This country has a proud record in standing against apartheid. The Houses have voted to recognise the state of Palestine. The Government ignores this will, much like the Israeli Government ignores international law, given the implementation and carrying out of war crimes against the Palestinian people.

Like Senator Norris said earlier, I am here a relatively short time but already I am tired of having to come in and repeat the exact same things on Gaza and Palestine about the suffering those people have to endure. I understand the geopolitical sensitivities and that the Government has to engage in a degree of diplomacy, but I do not believe we are dealing with an ordinary state. We are certainly not dealing with an ordinary conflict between two ordinary states. We are seeing people in Gaza being massacred. As people have rightly said, this is an open air prison. I have no wish to rehearse all of the horror that we have articulated many times, but that is the position. It is not too much to ask this Government, given its actions with the Russian ambassador, to bring in the Israeli ambassador and expel him from Ireland. His state is in breach of international law. It is committing war crimes.

I have no doubt that the Minister of State and his officials have exhausted whatever diplomatic avenues are open to them, modest as they are. Like any conflict resolution situation, there is of course a time for engagement and dialogue. However, there is also a time for action. There is a time for standing for what is right and just. There is a time for standing against things like apartheid. For God's sake, we must find a way to stand against apartheid and show Ireland standing against apartheid on the international stage.

We heard lovely things earlier about what we invest in that part of the world, the Irish bars there, going for pints and meeting the lovely Irish diaspora. They ought to be ashamed of themselves, to be honest, if, as Irish people, they are standing and participating in full knowledge in a system and economy like that of Israel - an apartheid regime.

What can we do? We can, we should and we must expel the Israeli ambassador if we have any degree of understanding of the horror and wrongness of apartheid and if we have any respect for international law. We have endured colonialism, brutality and occupation. For God's sake, we have to take a stand on the international stage in the full knowledge that it will be a modest stand and that it will not have the necessary impact with other states throughout the world. When has that ever stopped us before? As has been rightly said, we took a good, proud and valiant stand against apartheid in South Africa. What is the difference in this case?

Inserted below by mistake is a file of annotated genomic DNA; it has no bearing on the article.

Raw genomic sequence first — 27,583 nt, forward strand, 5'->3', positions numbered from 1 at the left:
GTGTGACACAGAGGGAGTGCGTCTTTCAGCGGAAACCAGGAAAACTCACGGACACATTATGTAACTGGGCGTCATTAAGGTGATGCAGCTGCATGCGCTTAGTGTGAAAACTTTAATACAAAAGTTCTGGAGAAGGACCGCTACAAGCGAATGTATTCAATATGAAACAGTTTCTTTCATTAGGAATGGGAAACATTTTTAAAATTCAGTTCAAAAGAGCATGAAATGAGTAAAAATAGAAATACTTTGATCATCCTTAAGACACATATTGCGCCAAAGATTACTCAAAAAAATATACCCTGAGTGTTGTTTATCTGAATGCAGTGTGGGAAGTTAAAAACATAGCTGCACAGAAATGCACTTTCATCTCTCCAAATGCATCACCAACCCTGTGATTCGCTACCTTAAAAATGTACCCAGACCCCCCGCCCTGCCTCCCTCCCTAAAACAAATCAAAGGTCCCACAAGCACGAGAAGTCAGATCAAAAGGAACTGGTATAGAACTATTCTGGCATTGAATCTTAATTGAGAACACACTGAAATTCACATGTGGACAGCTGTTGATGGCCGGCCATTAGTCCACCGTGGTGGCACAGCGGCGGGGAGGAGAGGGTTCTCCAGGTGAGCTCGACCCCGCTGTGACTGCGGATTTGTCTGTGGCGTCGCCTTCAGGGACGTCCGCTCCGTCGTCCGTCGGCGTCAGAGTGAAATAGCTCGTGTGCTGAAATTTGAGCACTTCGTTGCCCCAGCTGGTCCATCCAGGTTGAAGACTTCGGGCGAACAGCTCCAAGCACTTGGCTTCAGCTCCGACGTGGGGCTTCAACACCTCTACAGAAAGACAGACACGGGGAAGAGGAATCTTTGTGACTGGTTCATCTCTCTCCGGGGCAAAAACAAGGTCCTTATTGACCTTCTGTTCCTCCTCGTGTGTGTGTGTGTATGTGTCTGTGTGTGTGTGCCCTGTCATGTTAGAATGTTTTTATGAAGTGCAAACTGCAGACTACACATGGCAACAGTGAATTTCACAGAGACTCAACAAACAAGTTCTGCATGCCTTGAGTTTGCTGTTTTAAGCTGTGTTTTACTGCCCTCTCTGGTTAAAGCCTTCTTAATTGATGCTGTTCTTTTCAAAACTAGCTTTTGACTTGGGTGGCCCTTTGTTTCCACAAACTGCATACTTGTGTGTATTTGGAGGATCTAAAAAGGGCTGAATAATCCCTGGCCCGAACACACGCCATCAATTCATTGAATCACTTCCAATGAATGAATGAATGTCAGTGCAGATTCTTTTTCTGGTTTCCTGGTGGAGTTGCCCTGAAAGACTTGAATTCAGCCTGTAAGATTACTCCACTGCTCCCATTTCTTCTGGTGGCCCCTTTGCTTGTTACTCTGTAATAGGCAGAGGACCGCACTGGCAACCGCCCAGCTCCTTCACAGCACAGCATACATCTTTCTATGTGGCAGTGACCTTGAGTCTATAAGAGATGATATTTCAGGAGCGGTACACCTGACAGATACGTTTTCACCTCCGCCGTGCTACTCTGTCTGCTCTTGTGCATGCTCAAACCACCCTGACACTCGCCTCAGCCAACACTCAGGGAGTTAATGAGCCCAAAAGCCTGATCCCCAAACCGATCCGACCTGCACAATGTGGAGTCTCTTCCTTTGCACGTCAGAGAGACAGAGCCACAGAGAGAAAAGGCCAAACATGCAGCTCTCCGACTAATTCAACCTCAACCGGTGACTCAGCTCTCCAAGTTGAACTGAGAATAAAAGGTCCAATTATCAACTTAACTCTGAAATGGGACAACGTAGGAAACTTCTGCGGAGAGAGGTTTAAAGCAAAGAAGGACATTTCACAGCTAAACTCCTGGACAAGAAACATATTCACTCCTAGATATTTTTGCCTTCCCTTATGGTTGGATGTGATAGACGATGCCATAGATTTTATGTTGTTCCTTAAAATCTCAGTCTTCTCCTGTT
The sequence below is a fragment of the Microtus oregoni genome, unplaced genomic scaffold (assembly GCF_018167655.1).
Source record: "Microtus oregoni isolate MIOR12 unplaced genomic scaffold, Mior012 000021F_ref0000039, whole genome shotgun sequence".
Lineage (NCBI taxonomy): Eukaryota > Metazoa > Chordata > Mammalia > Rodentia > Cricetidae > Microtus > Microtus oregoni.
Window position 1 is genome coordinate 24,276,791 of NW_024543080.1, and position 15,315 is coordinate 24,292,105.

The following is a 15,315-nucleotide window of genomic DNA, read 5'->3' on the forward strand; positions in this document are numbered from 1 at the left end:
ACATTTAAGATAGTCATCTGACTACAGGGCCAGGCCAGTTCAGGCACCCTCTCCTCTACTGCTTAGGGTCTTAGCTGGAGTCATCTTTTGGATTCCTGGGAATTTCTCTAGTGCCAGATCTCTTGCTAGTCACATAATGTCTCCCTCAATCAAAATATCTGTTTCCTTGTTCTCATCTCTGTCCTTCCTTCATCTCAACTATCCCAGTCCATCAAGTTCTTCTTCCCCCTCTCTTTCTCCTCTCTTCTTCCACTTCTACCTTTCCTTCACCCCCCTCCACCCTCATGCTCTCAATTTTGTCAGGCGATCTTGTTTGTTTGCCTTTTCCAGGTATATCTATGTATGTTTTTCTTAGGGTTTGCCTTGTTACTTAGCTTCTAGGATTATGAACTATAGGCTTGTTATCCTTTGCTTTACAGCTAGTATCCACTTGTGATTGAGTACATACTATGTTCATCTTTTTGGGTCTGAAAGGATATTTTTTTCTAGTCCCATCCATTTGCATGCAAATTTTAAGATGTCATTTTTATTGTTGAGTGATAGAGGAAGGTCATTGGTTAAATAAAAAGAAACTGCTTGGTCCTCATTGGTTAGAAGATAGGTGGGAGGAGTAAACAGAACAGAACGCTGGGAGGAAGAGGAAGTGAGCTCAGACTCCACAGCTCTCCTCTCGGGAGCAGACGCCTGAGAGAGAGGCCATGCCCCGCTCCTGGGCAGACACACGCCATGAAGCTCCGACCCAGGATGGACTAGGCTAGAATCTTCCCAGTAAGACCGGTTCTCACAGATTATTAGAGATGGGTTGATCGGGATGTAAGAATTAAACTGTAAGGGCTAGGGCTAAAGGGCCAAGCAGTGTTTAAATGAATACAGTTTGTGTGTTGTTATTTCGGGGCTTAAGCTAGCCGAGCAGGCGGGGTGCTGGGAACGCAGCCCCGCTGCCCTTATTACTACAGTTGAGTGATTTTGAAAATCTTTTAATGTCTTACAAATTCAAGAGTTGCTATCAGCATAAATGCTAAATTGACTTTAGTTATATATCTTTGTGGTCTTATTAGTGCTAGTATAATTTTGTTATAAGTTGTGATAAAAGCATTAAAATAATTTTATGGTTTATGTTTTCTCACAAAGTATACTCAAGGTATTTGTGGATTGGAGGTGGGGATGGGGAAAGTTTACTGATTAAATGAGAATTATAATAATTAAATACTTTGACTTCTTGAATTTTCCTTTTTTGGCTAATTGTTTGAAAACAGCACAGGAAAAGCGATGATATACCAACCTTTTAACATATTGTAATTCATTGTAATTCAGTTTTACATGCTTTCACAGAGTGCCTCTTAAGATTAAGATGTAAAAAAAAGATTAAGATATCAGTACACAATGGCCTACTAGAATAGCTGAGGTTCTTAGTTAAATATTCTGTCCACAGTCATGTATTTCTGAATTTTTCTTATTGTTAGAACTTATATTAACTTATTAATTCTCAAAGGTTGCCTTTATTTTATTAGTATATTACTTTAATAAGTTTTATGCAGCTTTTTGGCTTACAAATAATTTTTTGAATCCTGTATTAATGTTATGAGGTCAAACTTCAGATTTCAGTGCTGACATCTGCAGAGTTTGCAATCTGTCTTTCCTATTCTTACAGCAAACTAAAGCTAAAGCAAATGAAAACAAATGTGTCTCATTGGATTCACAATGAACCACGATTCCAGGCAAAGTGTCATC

Why will the Irish Government not stand in support of the Palestinian people? I suspect somewhat cynically that we all know the reason. I believe we are being hampered by the EU structures. I believe we are being shackled by the EU structures from doing the right thing and supporting not only the expulsion of the Israeli ambassador but Senator Black's Bill which proposes a boycott of Israeli goods from illegal settlements in the proudest Irish tradition, which we started. We should stand with the Palestinian people to send a clear message to them that they have our solidarity and support and that none of this will prohibit us from supporting and engaging with diplomatic and conflict resolution initiatives later on. The time has long since passed for us to take action.

I hope the Minister of State will reflect on his contribution and bring back the views of the House with regard to the rubbish inflicted upon us. The Minister of State should adhere to the will of these Houses and recognise the state of Palestine.

The very passionate contributions we have heard today reflect the deep and long-standing engagement the House has had with the situation in Palestine. I spoke at the outset about the loss of hope of the people of Gaza and Palestinians in general, how they are dealing with this incredible level of atrocity being committed against them and how it is feeding into the desperate acts that cause ordinary people, including children, to put their lives in danger while venting their frustrations through peaceful protest. I spoke also about what more needs to be done to address the situation of hopelessness, and considerable work has already been done by Members of the House, many of whom have visited the region to bring attention to the plight of the Palestinian people and propose ways to contribute to their ongoing well-being.

Some Senators have taken exception to the Government acknowledging that some protesters threw stones and Molotov cocktails.

I mention this because it is necessary to tackle head on the arguments being put forward by some in Israel that these actions could be a justification for the deeply disproportionate Israeli response. I was also very clear that stone throwing does not in any way justify the use of live ammunition on young people and protesters who were unarmed. I was very specific in making this point over again.

Many Senators referred to Senator Black's occupied territories Bill, which was debated here earlier this year and which we will discuss again before the summer break. The Tánaiste has already committed to this. The Government is very much aware that the intention in proposing the Bill is to show Ireland's clear support for the Palestinian people and to show condemnation of the creeping annexation of Palestinian land by Israel in the form of these illegal settlements. I assure the House that the Government is wholly opposed to the construction of these settlements in Palestinian territory and has consistently condemned their relentless expansion, which undermines the very basis for the two-state solution.